The Board failed to consider each of these declarations. The Board stated in a footnote that the declarations of record relate only to the use of the claimed composition as an antivenom, and thus the Board expressly declined to give any meaningful consideration to them. Sullivan, No. 2006-0220, slip op. at 13 n.7. As stated above, when an applicant puts forth relevant rebuttal evidence, as it did here, the Board must consider such evidence. The claimed composition cannot be held to have been obvious if competent evidence rebuts the prima facie case of obviousness. By failing to consider the submitted evidence, the Board thus committed error. That is not to suggest that the Board’s finding of obviousness must be overturned in light of the evidence; rather, the Board must give the declarations meaningful consideration before arriving at its conclusion.

The patent board did not even focus on the right issue: citing intended use as not rendering patentability, when the applicant also argued an unexpected property of the claimed composition: minimal side effects.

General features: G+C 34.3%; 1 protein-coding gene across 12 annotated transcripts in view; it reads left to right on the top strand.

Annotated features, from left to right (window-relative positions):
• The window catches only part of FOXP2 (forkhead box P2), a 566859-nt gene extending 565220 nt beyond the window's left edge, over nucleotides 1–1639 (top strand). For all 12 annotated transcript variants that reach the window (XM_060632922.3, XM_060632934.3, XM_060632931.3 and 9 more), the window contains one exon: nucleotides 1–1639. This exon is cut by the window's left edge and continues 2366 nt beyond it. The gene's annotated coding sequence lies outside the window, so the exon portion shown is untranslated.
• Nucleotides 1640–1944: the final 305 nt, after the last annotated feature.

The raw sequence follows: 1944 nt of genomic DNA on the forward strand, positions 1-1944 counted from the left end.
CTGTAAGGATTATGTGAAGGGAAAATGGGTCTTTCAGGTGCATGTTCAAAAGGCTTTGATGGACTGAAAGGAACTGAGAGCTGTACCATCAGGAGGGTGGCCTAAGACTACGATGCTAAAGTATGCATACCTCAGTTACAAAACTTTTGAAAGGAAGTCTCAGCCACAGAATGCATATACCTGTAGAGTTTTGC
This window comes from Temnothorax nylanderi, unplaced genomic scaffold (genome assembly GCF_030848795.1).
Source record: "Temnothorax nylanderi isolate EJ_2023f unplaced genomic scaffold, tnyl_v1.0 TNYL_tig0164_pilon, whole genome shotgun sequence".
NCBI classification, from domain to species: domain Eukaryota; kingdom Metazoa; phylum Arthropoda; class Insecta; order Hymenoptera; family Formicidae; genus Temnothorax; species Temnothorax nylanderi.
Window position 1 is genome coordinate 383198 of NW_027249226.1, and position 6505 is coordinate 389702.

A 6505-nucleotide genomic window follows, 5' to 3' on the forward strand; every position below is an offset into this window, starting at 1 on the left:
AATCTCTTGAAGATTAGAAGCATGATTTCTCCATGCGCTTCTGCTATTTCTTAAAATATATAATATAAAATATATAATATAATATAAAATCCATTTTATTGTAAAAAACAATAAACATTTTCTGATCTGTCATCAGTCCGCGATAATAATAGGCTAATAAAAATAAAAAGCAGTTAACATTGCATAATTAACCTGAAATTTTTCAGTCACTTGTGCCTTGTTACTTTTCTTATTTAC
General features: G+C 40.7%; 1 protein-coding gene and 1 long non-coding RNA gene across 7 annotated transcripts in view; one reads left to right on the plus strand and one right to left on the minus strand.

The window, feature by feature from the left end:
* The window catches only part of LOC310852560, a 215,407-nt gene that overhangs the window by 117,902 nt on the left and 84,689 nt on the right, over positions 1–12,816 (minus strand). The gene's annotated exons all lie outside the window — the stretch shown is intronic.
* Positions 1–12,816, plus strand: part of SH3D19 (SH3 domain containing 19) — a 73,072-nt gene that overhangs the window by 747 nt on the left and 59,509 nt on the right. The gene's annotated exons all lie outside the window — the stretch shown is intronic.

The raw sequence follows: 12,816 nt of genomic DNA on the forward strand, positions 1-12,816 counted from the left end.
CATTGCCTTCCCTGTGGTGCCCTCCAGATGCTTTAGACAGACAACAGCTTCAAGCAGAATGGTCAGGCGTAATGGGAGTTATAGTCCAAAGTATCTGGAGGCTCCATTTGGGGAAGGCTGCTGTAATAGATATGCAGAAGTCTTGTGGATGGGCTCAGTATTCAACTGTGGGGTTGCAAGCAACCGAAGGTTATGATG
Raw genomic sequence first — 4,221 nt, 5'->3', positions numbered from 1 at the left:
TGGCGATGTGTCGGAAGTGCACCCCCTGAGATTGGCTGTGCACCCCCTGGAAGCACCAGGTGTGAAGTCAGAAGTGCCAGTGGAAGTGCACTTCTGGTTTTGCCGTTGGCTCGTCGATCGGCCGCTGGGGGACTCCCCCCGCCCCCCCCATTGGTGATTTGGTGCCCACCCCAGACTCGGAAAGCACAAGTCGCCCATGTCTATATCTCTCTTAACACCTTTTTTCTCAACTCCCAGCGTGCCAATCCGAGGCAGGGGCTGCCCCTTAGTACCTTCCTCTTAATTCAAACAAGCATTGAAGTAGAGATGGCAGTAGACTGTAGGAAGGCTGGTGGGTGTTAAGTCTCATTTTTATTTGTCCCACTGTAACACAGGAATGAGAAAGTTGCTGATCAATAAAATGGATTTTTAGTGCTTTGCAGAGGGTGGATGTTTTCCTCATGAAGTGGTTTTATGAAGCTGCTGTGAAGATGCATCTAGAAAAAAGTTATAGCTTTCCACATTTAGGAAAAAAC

Furthermore, the Board’s focus on the intended use of the claimed composition misses the mark. The Board cites In re Zierden, 411 F.2d 1325 (CCPA 1969), for the proposition that a statement of a new use for an otherwise old or obvious composition cannot render a claim to the composition patentable. In that case, applicant conceded that his composition was distinguished from the composition disclosed in a prior art patent only by the statement of intended use. Our predecessor court held that that intended use for the known composition could not render the claim patentable. In this case, applicant does not concede that the only distinguishing factor of its composition is the statement of intended use and, in fact, extensively argues that its claimed composition exhibits the unexpected property of neutralizing the lethality of rattlesnake venom while reducing the occurrence of adverse immune reactions in humans. Such a use and unexpected property cannot be ignored. See In re Papesch, 315 F.2d 381, 391 (CCPA 1963) (“From the standpoint of patent law, a compound and all of its properties are inseparable; they are one and the same thing. . . . There is no basis in law for ignoring any property in making such a comparison.”). The issue here is not whether a claim recites a new use, but whether the subject matter of the claim possesses an unexpected use. That unexpected property is relevant, and thus the declarations describing it should have been considered by the Board.

Vacated and remanded back the patent board.

Posted by Patent Hawk at August 29, 2007 11:02 AM | Prosecution